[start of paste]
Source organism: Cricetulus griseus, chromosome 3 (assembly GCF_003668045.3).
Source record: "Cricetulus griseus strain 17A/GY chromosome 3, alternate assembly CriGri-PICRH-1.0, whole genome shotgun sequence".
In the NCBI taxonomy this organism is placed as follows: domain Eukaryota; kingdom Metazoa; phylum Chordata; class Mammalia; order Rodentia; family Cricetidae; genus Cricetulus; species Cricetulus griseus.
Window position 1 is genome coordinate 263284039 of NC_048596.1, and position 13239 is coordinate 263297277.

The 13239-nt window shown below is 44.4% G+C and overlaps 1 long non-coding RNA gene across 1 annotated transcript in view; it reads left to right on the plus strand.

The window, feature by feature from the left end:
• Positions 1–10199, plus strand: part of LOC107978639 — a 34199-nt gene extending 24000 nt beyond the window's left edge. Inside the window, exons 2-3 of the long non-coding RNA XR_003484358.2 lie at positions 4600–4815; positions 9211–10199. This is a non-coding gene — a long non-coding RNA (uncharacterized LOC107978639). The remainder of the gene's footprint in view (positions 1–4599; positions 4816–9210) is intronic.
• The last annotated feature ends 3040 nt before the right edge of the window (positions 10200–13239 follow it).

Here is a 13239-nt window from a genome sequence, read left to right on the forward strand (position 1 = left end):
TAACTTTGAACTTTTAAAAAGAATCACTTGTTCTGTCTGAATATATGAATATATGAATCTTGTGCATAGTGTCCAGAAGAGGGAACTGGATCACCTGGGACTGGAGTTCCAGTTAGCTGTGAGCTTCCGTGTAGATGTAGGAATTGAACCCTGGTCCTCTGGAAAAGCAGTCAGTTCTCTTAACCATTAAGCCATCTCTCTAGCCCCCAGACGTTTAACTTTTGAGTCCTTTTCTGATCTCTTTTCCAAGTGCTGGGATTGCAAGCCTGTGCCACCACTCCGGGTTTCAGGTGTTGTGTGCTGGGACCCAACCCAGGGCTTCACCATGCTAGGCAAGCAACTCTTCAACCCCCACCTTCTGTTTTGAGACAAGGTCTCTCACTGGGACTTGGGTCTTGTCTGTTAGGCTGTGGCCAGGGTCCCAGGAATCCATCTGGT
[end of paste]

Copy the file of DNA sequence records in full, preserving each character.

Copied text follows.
Source organism: Cricetulus griseus, chromosome 3 (assembly GCF_003668045.3).
Source record: "Cricetulus griseus strain 17A/GY chromosome 3, alternate assembly CriGri-PICRH-1.0, whole genome shotgun sequence".
In the NCBI taxonomy this organism is placed as follows: domain Eukaryota; kingdom Metazoa; phylum Chordata; class Mammalia; order Rodentia; family Cricetidae; genus Cricetulus; species Cricetulus griseus.
Window position 1 is genome coordinate 263284039 of NC_048596.1, and position 13239 is coordinate 263297277.

The 13239-nt window shown below is 44.4% G+C and overlaps 1 long non-coding RNA gene across 1 annotated transcript in view; it reads left to right on the plus strand.

The window, feature by feature from the left end:
• Positions 1–10199, plus strand: part of LOC107978639 — a 34199-nt gene extending 24000 nt beyond the window's left edge. Inside the window, exons 2-3 of the long non-coding RNA XR_003484358.2 lie at positions 4600–4815; positions 9211–10199. This is a non-coding gene — a long non-coding RNA (uncharacterized LOC107978639). The remainder of the gene's footprint in view (positions 1–4599; positions 4816–9210) is intronic.
• The last annotated feature ends 3040 nt before the right edge of the window (positions 10200–13239 follow it).

Here is a 13239-nt window from a genome sequence, read left to right on the forward strand (position 1 = left end):
TAACTTTGAACTTTTAAAAAGAATCACTTGTTCTGTCTGAATATATGAATATATGAATCTTGTGCATAGTGTCCAGAAGAGGGAACTGGATCACCTGGGACTGGAGTTCCAGTTAGCTGTGAGCTTCCGTGTAGATGTAGGAATTGAACCCTGGTCCTCTGGAAAAGCAGTCAGTTCTCTTAACCATTAAGCCATCTCTCTAGCCCCCAGACGTTTAACTTTTGAGTCCTTTTCTGATCTCTTTTCCAAGTGCTGGGATTGCAAGCCTGTGCCACCACTCCGGGTTTCAGGTGTTGTGTGCTGGGACCCAACCCAGGGCTTCACCATGCTAGGCAAGCAACTCTTCAACCCCCACCTTCTGTTTTGAGACAAGGTCTCTCACTGGGACTTGGGTCTTGTCTGTTAGGCTGTGGCCAGGGTCCCAGGAATCCATCTGGT